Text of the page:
The answer

What is the answer to these weaknesses in relation to investigations and reporting?

As far as the CQC is concerned, what it needs to do is follow its own internal guidance by ensuring evidence, whenever necessary, is corroborated or “triangulated” to use modern investigation-speak. Very often inspectors rely on single examples or on uncorroborated comments from service users to make generalised criticisms of a service.

Its inspectors should weigh up evidence to reach a view about quality and safety whenever the evidence appears contradictory. What inspectors often say is that if they are told something by a service user or family they are duty bound to report it.

However, that is not the case at all. While the views of service users and families should always be taken seriously, they should be investigated to determine if they have substance; in the absence of enquiry they are just unsubstantiated hearsay.

The same goes for comments made by members of staff. It is also important for CQC inspectors to be willing to seek feedback from managers in order to contextualise matters. Further information should also be accepted if critical allegations are made in draft inspection reports which were not shared with the provider during the inspection.

Fundamentally, there is also a need to recruit inspectors of sufficient calibre and experience, train them well and ensure they have manageable caseloads.

Concerning complaint investigations, the Ombudsman makes some very helpful recommendations. A major weakness is that there is no national, accredited training programme to support investigators and/or complaints staff in their role.

Inspectors should weigh up evidence to reach a view about quality and safety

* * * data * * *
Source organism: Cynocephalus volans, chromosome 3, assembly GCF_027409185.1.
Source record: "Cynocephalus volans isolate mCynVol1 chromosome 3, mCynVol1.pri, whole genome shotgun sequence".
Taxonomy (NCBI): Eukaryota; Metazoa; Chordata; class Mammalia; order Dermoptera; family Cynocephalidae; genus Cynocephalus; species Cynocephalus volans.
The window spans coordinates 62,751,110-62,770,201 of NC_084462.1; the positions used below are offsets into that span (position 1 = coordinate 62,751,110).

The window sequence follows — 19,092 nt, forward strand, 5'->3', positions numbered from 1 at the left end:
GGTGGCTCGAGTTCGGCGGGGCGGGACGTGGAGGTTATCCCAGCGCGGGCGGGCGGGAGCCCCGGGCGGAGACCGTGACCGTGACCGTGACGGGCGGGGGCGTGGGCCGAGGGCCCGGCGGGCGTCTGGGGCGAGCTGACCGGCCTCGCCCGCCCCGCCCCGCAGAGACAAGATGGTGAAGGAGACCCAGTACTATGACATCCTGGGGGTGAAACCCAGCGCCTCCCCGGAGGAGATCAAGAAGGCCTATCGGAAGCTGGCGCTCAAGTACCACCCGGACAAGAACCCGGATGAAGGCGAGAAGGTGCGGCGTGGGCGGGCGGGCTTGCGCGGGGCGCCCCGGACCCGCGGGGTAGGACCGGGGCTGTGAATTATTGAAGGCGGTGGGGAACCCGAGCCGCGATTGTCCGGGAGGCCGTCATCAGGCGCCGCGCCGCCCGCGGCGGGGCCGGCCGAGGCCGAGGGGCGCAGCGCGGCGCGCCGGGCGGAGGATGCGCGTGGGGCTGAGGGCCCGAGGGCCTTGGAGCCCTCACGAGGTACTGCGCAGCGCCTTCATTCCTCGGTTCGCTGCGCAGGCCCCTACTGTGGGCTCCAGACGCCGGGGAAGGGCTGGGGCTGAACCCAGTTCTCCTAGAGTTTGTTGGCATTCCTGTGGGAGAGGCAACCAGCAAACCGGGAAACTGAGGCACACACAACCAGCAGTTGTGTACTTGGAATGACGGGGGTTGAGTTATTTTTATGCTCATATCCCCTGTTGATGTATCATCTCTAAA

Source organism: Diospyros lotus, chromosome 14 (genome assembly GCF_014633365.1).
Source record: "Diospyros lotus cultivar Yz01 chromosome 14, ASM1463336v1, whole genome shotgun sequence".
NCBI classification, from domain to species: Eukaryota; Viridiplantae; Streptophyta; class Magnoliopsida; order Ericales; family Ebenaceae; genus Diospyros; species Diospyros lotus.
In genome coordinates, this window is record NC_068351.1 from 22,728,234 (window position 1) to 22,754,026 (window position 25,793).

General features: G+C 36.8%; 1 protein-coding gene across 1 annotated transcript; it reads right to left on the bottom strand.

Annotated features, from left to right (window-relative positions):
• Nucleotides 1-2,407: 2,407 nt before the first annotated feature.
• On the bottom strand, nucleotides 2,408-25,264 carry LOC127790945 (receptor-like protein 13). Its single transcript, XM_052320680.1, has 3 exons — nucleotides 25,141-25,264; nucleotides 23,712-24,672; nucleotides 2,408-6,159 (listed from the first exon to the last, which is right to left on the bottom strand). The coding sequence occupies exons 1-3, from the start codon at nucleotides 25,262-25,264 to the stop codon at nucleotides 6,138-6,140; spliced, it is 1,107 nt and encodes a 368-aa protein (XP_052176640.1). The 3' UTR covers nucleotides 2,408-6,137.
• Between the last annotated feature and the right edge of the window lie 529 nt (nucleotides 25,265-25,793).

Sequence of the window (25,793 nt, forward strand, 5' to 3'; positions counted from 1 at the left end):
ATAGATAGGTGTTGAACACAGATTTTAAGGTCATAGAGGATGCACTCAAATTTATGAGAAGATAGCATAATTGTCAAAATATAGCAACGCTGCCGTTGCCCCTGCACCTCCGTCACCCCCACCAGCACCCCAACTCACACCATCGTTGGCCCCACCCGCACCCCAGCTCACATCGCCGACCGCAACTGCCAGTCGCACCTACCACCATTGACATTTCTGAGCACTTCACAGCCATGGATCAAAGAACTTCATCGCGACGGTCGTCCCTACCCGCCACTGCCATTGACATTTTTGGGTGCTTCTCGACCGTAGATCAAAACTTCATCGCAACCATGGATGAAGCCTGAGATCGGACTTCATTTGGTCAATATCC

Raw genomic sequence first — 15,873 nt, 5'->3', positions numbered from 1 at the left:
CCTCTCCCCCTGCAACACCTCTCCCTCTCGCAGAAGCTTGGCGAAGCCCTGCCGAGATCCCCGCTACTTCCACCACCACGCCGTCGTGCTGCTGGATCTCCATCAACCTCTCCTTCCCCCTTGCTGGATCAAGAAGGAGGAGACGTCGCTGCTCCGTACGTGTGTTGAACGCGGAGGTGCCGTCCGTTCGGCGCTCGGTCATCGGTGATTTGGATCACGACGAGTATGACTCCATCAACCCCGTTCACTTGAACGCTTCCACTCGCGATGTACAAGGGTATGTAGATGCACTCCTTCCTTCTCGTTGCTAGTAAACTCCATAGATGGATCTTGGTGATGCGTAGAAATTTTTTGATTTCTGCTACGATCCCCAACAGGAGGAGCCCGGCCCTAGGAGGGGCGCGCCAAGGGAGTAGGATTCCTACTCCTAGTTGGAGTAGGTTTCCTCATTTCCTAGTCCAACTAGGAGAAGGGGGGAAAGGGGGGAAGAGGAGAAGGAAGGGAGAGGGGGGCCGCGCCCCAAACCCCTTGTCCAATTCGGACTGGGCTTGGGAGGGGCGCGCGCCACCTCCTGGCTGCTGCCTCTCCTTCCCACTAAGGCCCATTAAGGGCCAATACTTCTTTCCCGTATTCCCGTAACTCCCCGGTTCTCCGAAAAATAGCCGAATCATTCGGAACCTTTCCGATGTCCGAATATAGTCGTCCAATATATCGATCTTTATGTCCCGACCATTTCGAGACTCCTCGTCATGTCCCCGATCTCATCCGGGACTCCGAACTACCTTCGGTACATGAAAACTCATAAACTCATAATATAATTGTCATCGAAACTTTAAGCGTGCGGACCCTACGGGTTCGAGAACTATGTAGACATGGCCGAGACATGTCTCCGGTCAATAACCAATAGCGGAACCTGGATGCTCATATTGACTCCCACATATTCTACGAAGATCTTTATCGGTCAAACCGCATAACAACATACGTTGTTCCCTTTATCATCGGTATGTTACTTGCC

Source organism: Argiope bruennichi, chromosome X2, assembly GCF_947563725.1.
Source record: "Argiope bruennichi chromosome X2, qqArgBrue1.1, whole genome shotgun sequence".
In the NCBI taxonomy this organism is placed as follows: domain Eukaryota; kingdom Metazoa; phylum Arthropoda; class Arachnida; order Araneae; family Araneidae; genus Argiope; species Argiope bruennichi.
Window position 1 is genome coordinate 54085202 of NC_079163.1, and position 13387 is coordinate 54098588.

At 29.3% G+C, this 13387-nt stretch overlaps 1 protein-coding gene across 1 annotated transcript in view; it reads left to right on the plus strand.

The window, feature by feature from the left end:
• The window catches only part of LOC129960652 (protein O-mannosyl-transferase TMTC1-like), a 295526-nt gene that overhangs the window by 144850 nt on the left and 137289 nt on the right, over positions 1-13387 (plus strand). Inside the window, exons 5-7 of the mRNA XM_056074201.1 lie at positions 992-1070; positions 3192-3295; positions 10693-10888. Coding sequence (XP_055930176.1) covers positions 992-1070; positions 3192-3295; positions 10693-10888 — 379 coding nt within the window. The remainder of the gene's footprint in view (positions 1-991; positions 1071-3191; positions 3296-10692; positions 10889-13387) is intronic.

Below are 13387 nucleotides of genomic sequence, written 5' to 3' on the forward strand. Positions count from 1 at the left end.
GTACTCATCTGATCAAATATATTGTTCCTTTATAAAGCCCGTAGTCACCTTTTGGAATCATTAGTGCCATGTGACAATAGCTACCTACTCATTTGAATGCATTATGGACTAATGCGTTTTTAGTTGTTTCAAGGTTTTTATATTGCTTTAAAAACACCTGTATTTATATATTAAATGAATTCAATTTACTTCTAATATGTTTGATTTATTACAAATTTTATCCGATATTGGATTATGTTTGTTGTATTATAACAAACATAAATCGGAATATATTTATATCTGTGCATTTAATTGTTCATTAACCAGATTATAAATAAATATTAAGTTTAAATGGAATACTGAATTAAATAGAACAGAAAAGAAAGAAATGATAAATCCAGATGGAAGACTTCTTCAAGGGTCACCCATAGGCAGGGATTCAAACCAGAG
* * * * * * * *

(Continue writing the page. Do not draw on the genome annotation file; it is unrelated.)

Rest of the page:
The Ombudsman recommends that the new Independent Patient Safety Investigation Service (IPSIS), which is due to go live from April 2016, should consider how NHS complaints managers and investigators can be better recognised, valued and supported, to include developing a national accredited training programme.

IPSIS should also “develop and champion broad principles of a good investigation. The emphasis should be on building capability and capacity at a local level whilst also allowing for flexibility and proportionality.”

In terms of communication with complainants, one would hope that the deterrent effect of the statutory duty of candour would have some effect in improving practice. Although the level of fine is relatively low (£1250 per offence), no trust would want to be successfully prosecuted for failing to fulfil the duty of candour.

In conclusion, this is an area that demands attention and resources to ensure that complaint investigations and CQC inspections are conducted thoroughly and robustly in the public interest. It is a waste of time and money to conduct ineffective reviews, but more importantly they are failed opportunities to learn lessons nationally and locally to improve services and prevent service failures from recurring.